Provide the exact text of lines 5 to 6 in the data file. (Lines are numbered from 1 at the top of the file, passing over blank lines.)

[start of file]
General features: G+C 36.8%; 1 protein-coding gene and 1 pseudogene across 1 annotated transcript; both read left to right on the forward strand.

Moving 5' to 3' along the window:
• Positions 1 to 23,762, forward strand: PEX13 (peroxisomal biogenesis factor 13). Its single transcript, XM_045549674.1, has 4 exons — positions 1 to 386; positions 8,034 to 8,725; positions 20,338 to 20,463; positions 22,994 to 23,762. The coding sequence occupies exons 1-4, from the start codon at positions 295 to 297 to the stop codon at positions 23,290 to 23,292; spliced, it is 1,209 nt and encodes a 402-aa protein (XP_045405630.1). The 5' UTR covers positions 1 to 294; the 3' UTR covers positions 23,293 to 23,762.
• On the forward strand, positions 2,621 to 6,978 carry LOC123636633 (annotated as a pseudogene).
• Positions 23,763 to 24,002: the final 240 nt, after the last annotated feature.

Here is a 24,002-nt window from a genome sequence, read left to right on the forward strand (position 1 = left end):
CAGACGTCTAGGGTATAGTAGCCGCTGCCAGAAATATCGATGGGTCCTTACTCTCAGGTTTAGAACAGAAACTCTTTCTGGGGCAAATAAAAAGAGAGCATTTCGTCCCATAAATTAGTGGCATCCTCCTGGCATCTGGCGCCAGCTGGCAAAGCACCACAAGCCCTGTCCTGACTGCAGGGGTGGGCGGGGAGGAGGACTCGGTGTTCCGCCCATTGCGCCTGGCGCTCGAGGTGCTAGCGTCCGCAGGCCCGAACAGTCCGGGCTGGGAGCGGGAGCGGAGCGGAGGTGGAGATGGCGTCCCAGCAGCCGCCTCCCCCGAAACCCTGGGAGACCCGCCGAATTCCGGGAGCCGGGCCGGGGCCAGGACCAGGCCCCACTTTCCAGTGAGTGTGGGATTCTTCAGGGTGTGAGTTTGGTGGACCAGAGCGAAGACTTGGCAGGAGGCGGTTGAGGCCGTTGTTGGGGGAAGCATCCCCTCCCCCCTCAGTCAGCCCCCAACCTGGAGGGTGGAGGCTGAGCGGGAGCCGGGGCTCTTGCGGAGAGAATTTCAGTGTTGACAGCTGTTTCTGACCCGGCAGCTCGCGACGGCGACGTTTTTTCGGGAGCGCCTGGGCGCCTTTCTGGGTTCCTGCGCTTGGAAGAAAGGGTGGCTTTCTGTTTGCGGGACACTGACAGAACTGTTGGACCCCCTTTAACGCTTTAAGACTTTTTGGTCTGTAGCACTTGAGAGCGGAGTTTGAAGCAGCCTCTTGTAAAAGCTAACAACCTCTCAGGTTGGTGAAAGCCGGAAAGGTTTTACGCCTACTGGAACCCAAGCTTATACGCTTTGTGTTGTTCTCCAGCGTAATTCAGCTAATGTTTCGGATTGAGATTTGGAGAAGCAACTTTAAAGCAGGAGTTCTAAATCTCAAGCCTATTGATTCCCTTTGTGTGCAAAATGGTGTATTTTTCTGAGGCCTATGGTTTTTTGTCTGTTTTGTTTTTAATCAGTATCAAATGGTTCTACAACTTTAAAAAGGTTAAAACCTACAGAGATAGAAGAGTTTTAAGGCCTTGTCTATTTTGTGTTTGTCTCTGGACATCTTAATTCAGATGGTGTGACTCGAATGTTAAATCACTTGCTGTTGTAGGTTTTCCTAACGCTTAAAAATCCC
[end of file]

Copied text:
• Positions 23,763 to 24,002: the final 240 nt, after the last annotated feature.

Here is a 24,002-nt window from a genome sequence, read left to right on the forward strand (position 1 = left end):